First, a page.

On top of that, the research for enabling innovations is progressively becoming encoded through a singular vision of the future. On a techno-deterministic vision of technology, or even on the singularity: artificial intelligence, robots, nanotechnologies, biotechnologies, colonisation of space. Which, of course, is not something negative in itself. What is negative is the absence of critique, and of the lack of a pluralistic, polyphonic vision on what the future can be. It is consumerism, and the status quo perpetuated through positivistic and techno-deterministic utopias. Technologies become spectacle and, thus, hyperreal, forcing alternative models out of the stage. The search for efficiency forces the focus on the modalities of problem solving: even holistic and ecosystemic methodologies are transformed to serve efficiency and the production of more effective business models which are based on the emergence of a self-cannibalistic creative class.
The evolution of philosophies yields space to efficiency and to the possibility to maintain current lifestyles, enacting novel kinds of colonialisms and the resulting comfort zones.
The result comes under the form of short term strategies, of the impossibility to deal with uncertainty and of the progressive encoding of new normalcy fields – of novel consensual realities – characterised by diminished social certainties, of lessened shared social unconscious spheres, which can all more easily become the target for the influence of power players.
Who decides what a “smart city” means? Who decided the future of work? And other examples.
Following the money is always a good exercise in trying to find answers to these questions.
Plural holistic and long term visions are progressively disappearing. And so is the perception of the possibility for a plurality of futures.
The impossibility of history is directly connected to this.
The perceived structure of time has changed. We are now in a state of continuous present, of continuous flow.
We constantly start from scratch.
All this can be framed into a discourse which is about perception and, thus, of aesthetics.
Beauty is a complicated matter. Just as the Future.
Being able to decide (or even only to suggest) what is beauty and what is future constitutes a great power.
We live in times in which the architectures of power have learned to liberally draw on this modality. By doing that, they create a funnel, in which beauty and future loose modalities and possibilities: they progressively stop being a polyphony, and become mono, singular.
This condition and progression can be inverted by a few things. Among these are enabling innovations and art (which is different from creativity).
Both enabling innovations and art enable different, other, possible, emergent, dissonant visions of “consensual reality”, of “beauty” and of “future”. Possibilities which are plural, emergent and performable, through the construction of dialogues.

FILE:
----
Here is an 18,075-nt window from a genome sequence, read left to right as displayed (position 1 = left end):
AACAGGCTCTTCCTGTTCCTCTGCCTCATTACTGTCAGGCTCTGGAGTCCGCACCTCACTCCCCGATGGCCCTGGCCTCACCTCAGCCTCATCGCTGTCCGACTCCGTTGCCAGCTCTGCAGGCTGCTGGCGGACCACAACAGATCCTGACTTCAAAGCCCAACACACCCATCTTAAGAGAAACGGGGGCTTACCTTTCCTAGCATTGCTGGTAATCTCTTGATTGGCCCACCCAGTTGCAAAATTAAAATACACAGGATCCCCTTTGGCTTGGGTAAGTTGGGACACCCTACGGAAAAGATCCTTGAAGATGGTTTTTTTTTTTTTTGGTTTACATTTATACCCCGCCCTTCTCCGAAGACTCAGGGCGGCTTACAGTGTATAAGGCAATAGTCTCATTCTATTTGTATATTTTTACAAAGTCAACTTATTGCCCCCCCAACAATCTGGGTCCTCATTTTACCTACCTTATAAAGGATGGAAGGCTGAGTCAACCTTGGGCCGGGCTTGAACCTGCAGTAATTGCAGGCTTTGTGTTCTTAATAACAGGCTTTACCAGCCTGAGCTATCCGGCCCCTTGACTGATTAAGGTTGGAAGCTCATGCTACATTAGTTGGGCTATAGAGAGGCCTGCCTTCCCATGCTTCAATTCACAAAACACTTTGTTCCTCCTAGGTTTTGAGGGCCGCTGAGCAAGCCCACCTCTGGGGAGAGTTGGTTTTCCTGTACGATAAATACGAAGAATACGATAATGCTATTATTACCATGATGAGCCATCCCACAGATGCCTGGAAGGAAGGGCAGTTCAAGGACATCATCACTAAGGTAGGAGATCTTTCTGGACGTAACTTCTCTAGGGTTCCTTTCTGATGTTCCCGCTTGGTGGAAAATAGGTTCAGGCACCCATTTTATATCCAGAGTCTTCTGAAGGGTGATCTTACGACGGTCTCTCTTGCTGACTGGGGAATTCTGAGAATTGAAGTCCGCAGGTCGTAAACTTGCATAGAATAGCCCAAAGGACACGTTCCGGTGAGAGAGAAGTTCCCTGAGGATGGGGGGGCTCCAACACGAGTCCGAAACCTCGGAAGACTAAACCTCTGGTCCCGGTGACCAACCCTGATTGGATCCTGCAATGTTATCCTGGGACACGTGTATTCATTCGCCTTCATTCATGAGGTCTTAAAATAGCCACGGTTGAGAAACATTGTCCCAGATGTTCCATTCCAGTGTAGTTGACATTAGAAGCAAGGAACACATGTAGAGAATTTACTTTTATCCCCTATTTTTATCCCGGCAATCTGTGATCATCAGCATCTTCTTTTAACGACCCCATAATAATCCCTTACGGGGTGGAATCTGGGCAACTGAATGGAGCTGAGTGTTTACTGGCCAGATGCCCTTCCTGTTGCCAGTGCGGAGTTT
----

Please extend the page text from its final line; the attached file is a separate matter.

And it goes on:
Both have different times frames and cycles than the ones of work, creativity, competition, and even of current currencies.
The scenario can change whenever novel platforms for identity (and, thus, for representation, in a social context) enter into the game.
Networking is not enough anymore, as it is not enough to have open source tools, open data, 3D printers, etcetera. Because whomever controls the platform also controls the framework which is used to define oneself. Wether it’s Telecom, Facebook or Energy Company X, it makes a small difference. Even Energy Company X will tend towards becoming a platform for identity: it is the difference which will mark the transition between the energy companies who extract, refine and distribute energy, and the ones who control the information of people who produce their own, and share it.
Sometimes it is possible to hear the objection: “If you don’t like Facebook, abandon it!” And, obviously, it is not that simple. One does not simply leave an identity system.
How can we imagine framing and resolving these issues. What is the zombie of the 21st century, and how can we perform a shared transition towards a more reasonable and empowered control of time and of the perception and performance of possible futures?
It not simple, and it is not a technological feat. And it is not singular.
With all probability it is a process which can only begin at the level of the education system, by integrating in schools and universities a critical vision of the world, along with an ecosystemic (and, thus, possibilistic, even in terms of the possibility and opportunity of conflict) one. An education system whose interest is not on building a system of consensus, but of co-existence. Of the capability for the perception of the value of diversity and of civil confrontation and conflict, not on techno-utopian and singular visions of the future.
In all of this, the roles of governments, organisations and companies can change: not, anymore, evangelists and advocates of visions and approaches, but enablers of ecosystems who construct their own, and who learn how to make them co-exist.
This is the great opportunity of our times.
[this article, in modified form, appeared in Italian on CheFuturo!, here: http://www.chefuturo.it/2014/10/come-sopravvivere-alle-nuove-fabbriche-della-mente-proviamo-a-ripartire-dalla-scuola/ ]
xDxD.vs.xDxD October 18th, 2014